The year 1916 saw two unusual occurrences involving German submarines in American waters.
The first was an attempt to find a way of getting around the strangling British sea blockade of Germany. As a blockade runner the Germans built a merchant submarine of 1,800 tons called the Deutschland. The unarmed boat sailed for the United States and arrived in Baltimore, Maryland, on July 9, 1916. In Baltimore it was loaded with 750 tons of dyes and chemicals worth about a million dollars.
In a sense, the audacious submarine was thumbing its nose at the British blockade, a blockade which had irritated the United States on more than one occasion, and its arrival in still-neutral America occasioned a cheer. The Baltimore Sun ran an editorial saying "hats off to the Deutschland," and the German ambassador to the United States, Count J. H. E. von Bernstorff, recalled later that
"the days after the arrival of the Deutschland were the pleasantest I experienced in America during the war."
The merchant submarine returned safely to Germany, and not long afterward a sistership called the Emden sailed for the United States but was never seen again. Germany built no other merchant submarines.
Three months later, on September 20, 1916, the U-53 sailed from Wilhelmshaven on a mission to attack Allied shipping in international waters off the coast of the United States. The first week in October found it in sight of the New England coast line.
The problem for the U-boat's commanding officer, Lt. Comdr. Hans Rose, was to find merchant ships and, having found them, to know which were bound for British or French ports. Rose knew that the New York Times carried a daily shipping page which listed the names, nationalities, times of departure, and destinations of major ships leaving New York. Since there were no copies of the Times available to him at sea, Rose conceived his bold plan: he would sail into an American port and buy one.
So it came about that at two o'clock on the autumn Saturday afternoon of October 7, 1916, the U-53 sailed boldly into Narragansett Bay under the eyes of startled sailors manning U.S. Navy destroyers at anchor there. From the submarine's flagstaff fluttered the ensign of the Imperial German Navy, with its emblazoned maltese cross. In the conning tower was Rose, and on deck in the crisp sunshine were his four officers and many of his thirty-three crewmen.
When the submarine had anchored at Newport, Rhode Island, Rose went ashore. Conforming to proper naval etiquette, he paid a duty call on the senior American naval officer there, Rear Adm. Austin M. Knight, commander of the naval district; and on Rear Adm. Albert Gleaves, commander of the destroyer flotilla. He then made his way into Newport and bought a copy of the New York Times .
When Rose had returned to the U-53 a deputation of American naval officers, likewise conforming to naval etiquette, returned the call he had made on Admirals Knight and Gleaves. On the wardroom table of the submarine the Americans saw Rose's copy of the Times , opened to the shipping page.
At 5:30 in the afternoon the submarine returned to sea and took a position near the Nantucket Shoals Lightship. In short order it sank the Allied and neutral ships Blommersdyk, Westpoint, Stephano, Christian Knudson , and Strathdene , after first ordering their crews to abandon ship.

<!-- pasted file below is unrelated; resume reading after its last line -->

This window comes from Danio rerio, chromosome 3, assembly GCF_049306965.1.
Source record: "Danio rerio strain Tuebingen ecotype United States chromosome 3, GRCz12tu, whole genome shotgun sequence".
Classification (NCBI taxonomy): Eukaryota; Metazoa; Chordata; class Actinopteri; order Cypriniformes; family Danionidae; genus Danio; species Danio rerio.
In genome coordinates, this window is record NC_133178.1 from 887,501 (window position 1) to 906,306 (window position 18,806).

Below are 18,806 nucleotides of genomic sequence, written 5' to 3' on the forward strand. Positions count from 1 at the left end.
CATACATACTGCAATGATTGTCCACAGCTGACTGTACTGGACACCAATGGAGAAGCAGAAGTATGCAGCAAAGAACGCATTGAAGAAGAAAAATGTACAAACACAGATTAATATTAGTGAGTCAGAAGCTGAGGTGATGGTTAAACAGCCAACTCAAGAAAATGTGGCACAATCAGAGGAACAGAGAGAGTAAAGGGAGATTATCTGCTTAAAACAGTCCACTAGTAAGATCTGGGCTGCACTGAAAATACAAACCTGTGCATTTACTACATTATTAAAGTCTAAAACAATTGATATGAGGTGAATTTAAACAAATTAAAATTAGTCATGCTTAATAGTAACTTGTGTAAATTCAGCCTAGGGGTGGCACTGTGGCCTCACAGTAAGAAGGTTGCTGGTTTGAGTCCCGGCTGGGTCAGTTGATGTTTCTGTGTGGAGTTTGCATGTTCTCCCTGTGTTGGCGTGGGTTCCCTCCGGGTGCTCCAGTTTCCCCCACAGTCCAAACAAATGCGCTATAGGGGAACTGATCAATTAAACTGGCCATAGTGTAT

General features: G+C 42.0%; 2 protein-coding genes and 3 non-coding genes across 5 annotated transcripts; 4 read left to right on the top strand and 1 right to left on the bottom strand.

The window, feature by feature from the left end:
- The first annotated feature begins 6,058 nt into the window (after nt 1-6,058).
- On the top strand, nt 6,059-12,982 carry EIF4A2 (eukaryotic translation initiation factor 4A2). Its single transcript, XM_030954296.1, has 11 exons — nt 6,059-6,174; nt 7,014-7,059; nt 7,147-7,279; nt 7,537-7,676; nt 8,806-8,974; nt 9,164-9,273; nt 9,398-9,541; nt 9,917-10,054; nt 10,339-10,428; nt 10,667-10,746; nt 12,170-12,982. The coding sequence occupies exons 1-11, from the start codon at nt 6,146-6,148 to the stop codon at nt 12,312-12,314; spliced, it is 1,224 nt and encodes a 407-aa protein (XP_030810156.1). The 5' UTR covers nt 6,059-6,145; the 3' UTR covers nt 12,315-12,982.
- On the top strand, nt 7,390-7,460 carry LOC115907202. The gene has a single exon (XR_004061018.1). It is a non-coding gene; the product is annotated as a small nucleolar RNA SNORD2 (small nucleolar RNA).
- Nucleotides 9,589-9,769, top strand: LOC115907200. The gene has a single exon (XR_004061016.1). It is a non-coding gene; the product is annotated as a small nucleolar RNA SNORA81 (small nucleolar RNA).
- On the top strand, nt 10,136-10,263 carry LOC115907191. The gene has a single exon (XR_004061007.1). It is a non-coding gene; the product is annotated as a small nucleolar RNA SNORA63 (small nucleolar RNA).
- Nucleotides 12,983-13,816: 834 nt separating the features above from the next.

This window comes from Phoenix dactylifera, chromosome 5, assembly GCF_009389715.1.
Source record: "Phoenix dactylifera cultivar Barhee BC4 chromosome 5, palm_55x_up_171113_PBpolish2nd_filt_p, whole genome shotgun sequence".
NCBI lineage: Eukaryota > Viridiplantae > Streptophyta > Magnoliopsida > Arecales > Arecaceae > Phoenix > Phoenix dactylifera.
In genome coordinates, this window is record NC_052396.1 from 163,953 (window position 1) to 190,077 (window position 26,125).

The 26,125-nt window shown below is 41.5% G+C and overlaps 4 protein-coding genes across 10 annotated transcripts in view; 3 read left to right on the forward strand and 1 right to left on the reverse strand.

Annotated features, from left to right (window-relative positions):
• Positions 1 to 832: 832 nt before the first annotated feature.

To nearby U.S. destroyers Rose flashed a message which read,
"Do not interfere with this German submarine and her legitimate prey."
Since the United States was still neutral, and since the action was taking place in international waters and did not involve American ships, the destroyers were powerless to intervene.
A few days later President Woodrow Wilson summoned Ambassador von Bernstorff to his vacation home in New Jersey and cautioned him that the incident must not be repeated.
After the United States entered the war six months later, the venturesome Rose became well known to the American naval staff in London. The staff
"had not the faintest idea whether he was fat or lean, fair or dark," said the American commander, Admiral Sims, "yet they knew his military characteristics intimately. He became such a familiar personality in the convoy room and his methods of operation were so individual, that we came to have almost a certain liking for the old chap."
In keeping with the boldness of his visit to Newport, Rose would sail into a convoy with torpedoes flying, contrary to the more cautious approach of many other U-boat commanders when attacking a well-guarded host of ships. More than once he performed acts of humanity for the survivors of ships the U-53 sank, giving food, or keeping lifeboats together on a tow line until help for them appeared on the horizon.
"It is perhaps not surprising," wrote Sims not long after the war, when animosities still ran high, "that Rose is one of the few German U-boat commanders with whom Allied naval officers would be willing today to shake hands."
The year 1916 saw another unusual event in American waters, one in which a United States submarine indirectly caused the destruction of a United States cruiser. On December 15, 1916, the submarine H-3 went aground off Samoa Beach in northern California. All attempts to refloat it having failed, the cruiser Milwaukee was ordered to the scene, and in trying to drag the submarine into deep water the cruiser itself went aground. The Milwaukee's crew and everything of value that could be removed were saved, but the ship itself was pounded to pieces by a battering surf. Eventually the H-3 was refloated and it rejoined the fleet-but its crew was not at all disposed to claim credit for the destruction of a heavy cruiser!
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